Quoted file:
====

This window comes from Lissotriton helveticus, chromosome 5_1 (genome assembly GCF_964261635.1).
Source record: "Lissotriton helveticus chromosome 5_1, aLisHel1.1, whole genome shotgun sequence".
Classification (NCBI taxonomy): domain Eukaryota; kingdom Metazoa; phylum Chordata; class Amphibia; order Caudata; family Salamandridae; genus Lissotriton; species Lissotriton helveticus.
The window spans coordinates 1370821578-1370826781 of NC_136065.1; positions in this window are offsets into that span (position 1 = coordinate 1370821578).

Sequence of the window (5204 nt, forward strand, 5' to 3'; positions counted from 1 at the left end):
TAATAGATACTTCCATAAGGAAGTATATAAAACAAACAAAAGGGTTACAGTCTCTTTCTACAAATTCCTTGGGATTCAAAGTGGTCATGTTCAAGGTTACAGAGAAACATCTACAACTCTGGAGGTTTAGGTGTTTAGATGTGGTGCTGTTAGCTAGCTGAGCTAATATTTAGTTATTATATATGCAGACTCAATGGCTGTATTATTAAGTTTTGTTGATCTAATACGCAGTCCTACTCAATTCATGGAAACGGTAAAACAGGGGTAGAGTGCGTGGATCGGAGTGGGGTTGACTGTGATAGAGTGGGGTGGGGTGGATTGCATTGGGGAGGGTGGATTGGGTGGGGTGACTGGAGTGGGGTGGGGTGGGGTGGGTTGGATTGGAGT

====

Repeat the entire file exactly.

This window comes from Lissotriton helveticus, chromosome 5_1 (genome assembly GCF_964261635.1).
Source record: "Lissotriton helveticus chromosome 5_1, aLisHel1.1, whole genome shotgun sequence".
Classification (NCBI taxonomy): domain Eukaryota; kingdom Metazoa; phylum Chordata; class Amphibia; order Caudata; family Salamandridae; genus Lissotriton; species Lissotriton helveticus.
The window spans coordinates 1370821578-1370826781 of NC_136065.1; positions in this window are offsets into that span (position 1 = coordinate 1370821578).

Sequence of the window (5204 nt, forward strand, 5' to 3'; positions counted from 1 at the left end):
TAATAGATACTTCCATAAGGAAGTATATAAAACAAACAAAAGGGTTACAGTCTCTTTCTACAAATTCCTTGGGATTCAAAGTGGTCATGTTCAAGGTTACAGAGAAACATCTACAACTCTGGAGGTTTAGGTGTTTAGATGTGGTGCTGTTAGCTAGCTGAGCTAATATTTAGTTATTATATATGCAGACTCAATGGCTGTATTATTAAGTTTTGTTGATCTAATACGCAGTCCTACTCAATTCATGGAAACGGTAAAACAGGGGTAGAGTGCGTGGATCGGAGTGGGGTTGACTGTGATAGAGTGGGGTGGGGTGGATTGCATTGGGGAGGGTGGATTGGGTGGGGTGACTGGAGTGGGGTGGGGTGGGGTGGGTTGGATTGGAGT